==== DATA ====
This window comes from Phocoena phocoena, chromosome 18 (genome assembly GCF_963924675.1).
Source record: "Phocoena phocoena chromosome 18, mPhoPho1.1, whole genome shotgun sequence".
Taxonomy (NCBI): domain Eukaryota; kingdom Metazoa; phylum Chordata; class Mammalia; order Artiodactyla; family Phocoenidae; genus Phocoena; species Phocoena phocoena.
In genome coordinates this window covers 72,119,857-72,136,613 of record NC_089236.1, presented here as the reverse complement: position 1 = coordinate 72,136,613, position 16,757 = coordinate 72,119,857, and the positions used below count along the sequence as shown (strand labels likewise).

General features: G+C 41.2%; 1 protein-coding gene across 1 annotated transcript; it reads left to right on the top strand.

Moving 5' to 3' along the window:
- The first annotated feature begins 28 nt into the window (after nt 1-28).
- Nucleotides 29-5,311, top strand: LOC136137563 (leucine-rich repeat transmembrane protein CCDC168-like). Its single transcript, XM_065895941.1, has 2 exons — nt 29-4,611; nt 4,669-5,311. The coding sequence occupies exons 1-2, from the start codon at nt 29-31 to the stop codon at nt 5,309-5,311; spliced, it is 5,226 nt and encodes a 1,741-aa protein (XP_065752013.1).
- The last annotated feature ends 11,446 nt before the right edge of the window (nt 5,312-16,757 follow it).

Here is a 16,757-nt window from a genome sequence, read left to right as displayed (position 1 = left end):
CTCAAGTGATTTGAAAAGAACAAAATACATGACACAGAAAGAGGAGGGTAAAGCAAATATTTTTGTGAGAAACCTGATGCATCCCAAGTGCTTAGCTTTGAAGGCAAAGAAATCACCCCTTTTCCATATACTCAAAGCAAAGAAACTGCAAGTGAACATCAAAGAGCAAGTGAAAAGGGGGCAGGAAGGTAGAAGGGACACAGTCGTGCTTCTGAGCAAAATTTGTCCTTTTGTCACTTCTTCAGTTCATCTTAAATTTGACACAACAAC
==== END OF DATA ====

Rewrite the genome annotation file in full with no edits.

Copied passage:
This window comes from Phocoena phocoena, chromosome 18 (genome assembly GCF_963924675.1).
Source record: "Phocoena phocoena chromosome 18, mPhoPho1.1, whole genome shotgun sequence".
Taxonomy (NCBI): domain Eukaryota; kingdom Metazoa; phylum Chordata; class Mammalia; order Artiodactyla; family Phocoenidae; genus Phocoena; species Phocoena phocoena.
In genome coordinates this window covers 72,119,857-72,136,613 of record NC_089236.1, presented here as the reverse complement: position 1 = coordinate 72,136,613, position 16,757 = coordinate 72,119,857, and the positions used below count along the sequence as shown (strand labels likewise).

General features: G+C 41.2%; 1 protein-coding gene across 1 annotated transcript; it reads left to right on the top strand.

Moving 5' to 3' along the window:
- The first annotated feature begins 28 nt into the window (after nt 1-28).
- Nucleotides 29-5,311, top strand: LOC136137563 (leucine-rich repeat transmembrane protein CCDC168-like). Its single transcript, XM_065895941.1, has 2 exons — nt 29-4,611; nt 4,669-5,311. The coding sequence occupies exons 1-2, from the start codon at nt 29-31 to the stop codon at nt 5,309-5,311; spliced, it is 5,226 nt and encodes a 1,741-aa protein (XP_065752013.1).
- The last annotated feature ends 11,446 nt before the right edge of the window (nt 5,312-16,757 follow it).

Here is a 16,757-nt window from a genome sequence, read left to right as displayed (position 1 = left end):
CTCAAGTGATTTGAAAAGAACAAAATACATGACACAGAAAGAGGAGGGTAAAGCAAATATTTTTGTGAGAAACCTGATGCATCCCAAGTGCTTAGCTTTGAAGGCAAAGAAATCACCCCTTTTCCATATACTCAAAGCAAAGAAACTGCAAGTGAACATCAAAGAGCAAGTGAAAAGGGGGCAGGAAGGTAGAAGGGACACAGTCGTGCTTCTGAGCAAAATTTGTCCTTTTGTCACTTCTTCAGTTCATCTTAAATTTGACACAACAAC